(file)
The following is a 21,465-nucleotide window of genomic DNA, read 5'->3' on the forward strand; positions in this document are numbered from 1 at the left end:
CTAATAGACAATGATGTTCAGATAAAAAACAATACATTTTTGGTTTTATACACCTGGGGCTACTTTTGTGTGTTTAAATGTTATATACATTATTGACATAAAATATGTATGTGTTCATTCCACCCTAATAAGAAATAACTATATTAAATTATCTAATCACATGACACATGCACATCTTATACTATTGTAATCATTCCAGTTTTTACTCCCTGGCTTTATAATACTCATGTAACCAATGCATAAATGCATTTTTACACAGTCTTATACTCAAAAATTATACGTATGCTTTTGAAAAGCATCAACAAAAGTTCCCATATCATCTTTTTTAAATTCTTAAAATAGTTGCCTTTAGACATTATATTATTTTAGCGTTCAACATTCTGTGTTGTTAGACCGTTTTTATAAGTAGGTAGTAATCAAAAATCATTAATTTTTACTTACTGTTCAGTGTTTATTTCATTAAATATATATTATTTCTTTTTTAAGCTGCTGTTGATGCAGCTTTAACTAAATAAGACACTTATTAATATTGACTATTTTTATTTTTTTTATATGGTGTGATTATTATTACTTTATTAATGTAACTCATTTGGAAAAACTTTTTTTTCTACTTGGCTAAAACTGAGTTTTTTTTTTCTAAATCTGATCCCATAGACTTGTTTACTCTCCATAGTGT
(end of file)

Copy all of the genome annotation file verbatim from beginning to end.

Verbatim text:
The following is a 21,465-nucleotide window of genomic DNA, read 5'->3' on the forward strand; positions in this document are numbered from 1 at the left end:
CTAATAGACAATGATGTTCAGATAAAAAACAATACATTTTTGGTTTTATACACCTGGGGCTACTTTTGTGTGTTTAAATGTTATATACATTATTGACATAAAATATGTATGTGTTCATTCCACCCTAATAAGAAATAACTATATTAAATTATCTAATCACATGACACATGCACATCTTATACTATTGTAATCATTCCAGTTTTTACTCCCTGGCTTTATAATACTCATGTAACCAATGCATAAATGCATTTTTACACAGTCTTATACTCAAAAATTATACGTATGCTTTTGAAAAGCATCAACAAAAGTTCCCATATCATCTTTTTTAAATTCTTAAAATAGTTGCCTTTAGACATTATATTATTTTAGCGTTCAACATTCTGTGTTGTTAGACCGTTTTTATAAGTAGGTAGTAATCAAAAATCATTAATTTTTACTTACTGTTCAGTGTTTATTTCATTAAATATATATTATTTCTTTTTTAAGCTGCTGTTGATGCAGCTTTAACTAAATAAGACACTTATTAATATTGACTATTTTTATTTTTTTTATATGGTGTGATTATTATTACTTTATTAATGTAACTCATTTGGAAAAACTTTTTTTTCTACTTGGCTAAAACTGAGTTTTTTTTTTCTAAATCTGATCCCATAGACTTGTTTACTCTCCATAGTGT